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Management and sustainable use of genetic resources


Specific challenge: Genetic diversity in agriculture and forestry - both within and between species - is commonly recognised as a pre-requisite to ensure food security, productivity as well as resilience of crops, forests and animals vis-à-vis biotic and abiotic threats in changing environments.  Widening the genetic basis of crops, forest trees and animals as well as diversifying production is therefore essential. This requires coordinated efforts to enhance conservation, access and use of a wide range of genetic resources conserved in ex-situ and in-situ/on-farm conditions. Local livestock breeds, forest plants and crops are a particularly important source of genetic variation as they are associated with a number of favourable characters such as robustness, adaptation to local – often marginal – conditions or organoleptic and health attributes. They also provide the basis for products with a regional identity for which there is increased consumer interest. Despite these benefits their use has been decreasing partly because of lower productivity as compared to modern, high yielding and more uniform breeds and varieties. The improvement of local breeds and crops provides opportunities for diversification in agriculture along with new openings for regional, high quality products and for economic development.

Scope: Proposals should address one of the following issues (A) or (B), and should clearly indicate to which one they refer.

A. [2014] Traditional resources for agricultural diversity and the food chain

Proposals should enhance description and evaluation as well as management and performance of local varieties and breeds along with their respective farming and (seed) production systems. Measures deployed should potentially span from research to demonstration and dissemination as well as development of (environmentally and economically) sustainable production schemes.  Proposals should have a relevant socio-economic dimension, tap into knowledge from the formal and informal sectors, encourage the creation of networks within and between regions and address the value chain for regional high quality products. Overall, activities should capture more systematically the value of diverse and so far untapped genetic resources and encourage their broader use in breeding activities, in farming and in the food chain. Proposals should address either livestock or crop genetic resources (including from forest trees as relevant in farming activities). Proposals should fall under the concept of 'multi-actor approach'[1] and allow for adequate involvement of the farming sector in proposed activities.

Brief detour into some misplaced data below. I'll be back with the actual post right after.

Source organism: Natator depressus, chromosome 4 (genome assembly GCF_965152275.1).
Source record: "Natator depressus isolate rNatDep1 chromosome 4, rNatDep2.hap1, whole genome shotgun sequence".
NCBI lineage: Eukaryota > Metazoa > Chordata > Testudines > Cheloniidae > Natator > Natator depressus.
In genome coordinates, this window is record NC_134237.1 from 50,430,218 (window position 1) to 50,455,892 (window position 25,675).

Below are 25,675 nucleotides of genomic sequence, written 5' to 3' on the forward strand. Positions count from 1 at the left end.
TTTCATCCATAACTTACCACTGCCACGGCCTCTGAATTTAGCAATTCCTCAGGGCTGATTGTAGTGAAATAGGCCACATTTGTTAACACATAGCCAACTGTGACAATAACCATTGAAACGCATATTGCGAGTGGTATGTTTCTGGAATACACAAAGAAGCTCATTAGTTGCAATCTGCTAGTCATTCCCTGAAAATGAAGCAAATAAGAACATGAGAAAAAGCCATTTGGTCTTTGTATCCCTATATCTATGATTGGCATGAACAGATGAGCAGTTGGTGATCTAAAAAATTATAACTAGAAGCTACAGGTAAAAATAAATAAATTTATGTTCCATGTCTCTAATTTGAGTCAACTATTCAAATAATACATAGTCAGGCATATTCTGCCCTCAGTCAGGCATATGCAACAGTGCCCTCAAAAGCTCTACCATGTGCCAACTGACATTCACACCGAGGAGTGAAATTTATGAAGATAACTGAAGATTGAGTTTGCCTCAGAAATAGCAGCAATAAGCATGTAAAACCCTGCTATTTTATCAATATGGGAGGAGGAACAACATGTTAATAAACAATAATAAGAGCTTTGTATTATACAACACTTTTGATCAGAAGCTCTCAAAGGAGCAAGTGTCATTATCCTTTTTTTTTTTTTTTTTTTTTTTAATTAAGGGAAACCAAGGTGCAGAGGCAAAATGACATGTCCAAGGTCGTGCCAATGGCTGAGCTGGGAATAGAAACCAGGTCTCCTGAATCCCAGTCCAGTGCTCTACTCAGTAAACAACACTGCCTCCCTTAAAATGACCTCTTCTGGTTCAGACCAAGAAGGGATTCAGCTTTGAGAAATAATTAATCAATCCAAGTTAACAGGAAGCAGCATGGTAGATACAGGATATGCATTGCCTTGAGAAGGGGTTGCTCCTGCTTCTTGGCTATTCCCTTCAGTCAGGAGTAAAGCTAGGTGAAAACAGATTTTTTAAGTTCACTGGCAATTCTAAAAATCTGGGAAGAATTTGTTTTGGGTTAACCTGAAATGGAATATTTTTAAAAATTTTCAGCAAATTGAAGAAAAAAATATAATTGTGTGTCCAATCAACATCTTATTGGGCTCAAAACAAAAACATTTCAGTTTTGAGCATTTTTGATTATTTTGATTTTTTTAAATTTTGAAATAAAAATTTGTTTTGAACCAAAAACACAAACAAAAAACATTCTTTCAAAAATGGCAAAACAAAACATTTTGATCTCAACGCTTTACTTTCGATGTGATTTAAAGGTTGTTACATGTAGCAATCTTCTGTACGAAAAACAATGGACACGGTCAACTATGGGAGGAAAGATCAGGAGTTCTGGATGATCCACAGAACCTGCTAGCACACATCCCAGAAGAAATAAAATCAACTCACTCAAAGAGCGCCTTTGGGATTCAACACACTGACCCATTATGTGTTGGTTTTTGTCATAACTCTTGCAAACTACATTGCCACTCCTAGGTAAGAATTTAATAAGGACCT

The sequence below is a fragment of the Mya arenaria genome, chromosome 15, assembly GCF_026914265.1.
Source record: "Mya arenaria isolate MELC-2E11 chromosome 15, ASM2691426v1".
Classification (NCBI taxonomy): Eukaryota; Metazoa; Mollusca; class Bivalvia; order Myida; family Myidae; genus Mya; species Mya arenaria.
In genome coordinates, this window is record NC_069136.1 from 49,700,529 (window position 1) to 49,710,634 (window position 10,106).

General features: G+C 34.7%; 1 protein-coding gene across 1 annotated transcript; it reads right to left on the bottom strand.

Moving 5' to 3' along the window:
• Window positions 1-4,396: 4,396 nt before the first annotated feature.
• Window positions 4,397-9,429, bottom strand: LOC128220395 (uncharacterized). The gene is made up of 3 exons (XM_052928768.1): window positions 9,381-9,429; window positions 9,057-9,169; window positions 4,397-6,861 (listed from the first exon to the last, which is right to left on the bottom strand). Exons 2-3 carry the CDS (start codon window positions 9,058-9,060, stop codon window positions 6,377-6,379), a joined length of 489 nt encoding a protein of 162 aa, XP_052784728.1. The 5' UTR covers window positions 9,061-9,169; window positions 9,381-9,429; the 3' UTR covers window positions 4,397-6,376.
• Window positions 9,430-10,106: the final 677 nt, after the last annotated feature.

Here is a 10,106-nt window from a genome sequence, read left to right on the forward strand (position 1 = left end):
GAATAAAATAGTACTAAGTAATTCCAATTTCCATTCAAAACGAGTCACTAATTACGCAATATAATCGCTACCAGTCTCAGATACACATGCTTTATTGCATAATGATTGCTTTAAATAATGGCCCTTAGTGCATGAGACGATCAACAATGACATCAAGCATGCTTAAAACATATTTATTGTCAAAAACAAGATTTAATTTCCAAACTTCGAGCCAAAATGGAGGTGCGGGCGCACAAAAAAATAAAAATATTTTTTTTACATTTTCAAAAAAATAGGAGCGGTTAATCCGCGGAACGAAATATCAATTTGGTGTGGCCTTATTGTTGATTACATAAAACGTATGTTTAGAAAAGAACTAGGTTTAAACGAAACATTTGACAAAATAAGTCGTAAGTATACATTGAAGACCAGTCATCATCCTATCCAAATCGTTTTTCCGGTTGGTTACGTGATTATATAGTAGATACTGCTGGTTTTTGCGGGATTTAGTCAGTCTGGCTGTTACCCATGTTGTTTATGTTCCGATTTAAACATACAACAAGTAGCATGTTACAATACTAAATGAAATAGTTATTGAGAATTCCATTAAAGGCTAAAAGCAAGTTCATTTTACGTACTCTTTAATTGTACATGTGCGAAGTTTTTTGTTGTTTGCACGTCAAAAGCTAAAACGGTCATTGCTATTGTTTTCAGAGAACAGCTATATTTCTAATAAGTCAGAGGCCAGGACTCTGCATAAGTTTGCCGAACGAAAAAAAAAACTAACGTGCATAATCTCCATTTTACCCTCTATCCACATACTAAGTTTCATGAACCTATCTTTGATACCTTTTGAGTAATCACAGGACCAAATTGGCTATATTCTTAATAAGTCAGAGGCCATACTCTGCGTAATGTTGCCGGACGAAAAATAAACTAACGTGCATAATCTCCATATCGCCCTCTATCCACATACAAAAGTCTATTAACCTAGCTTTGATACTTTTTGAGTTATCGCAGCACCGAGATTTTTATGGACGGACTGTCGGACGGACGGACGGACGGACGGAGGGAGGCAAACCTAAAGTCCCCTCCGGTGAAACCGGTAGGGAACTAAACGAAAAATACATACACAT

B. [2015] Management and sustainable use of genetic resources

Proposals should implement comprehensive actions to improve the status and use of (in particular European) ex-situ and in-situ genetic collections. More specifically, they should support acquisition, conservation, characterisation/evaluation and especially the use of specific genetic resources in breeding, farming and forestry activities. Furthermore, proposals should undertake broader dissemination and awareness raising activities. In doing so, they should closely liaise with relevant on-going initiatives e.g. seeking to harmonise, rationalise and improve management of existing collections and databases[2]. In line with the objectives of the EU strategy for international cooperation in research and innovation, proposals are encouraged to include participants established in third countries[3]. This action allows for the provision of financial support to third parties in line with conditions set out in Part K of the General Annexes. Proposals should address crop, forest and/or livestock genetic resources.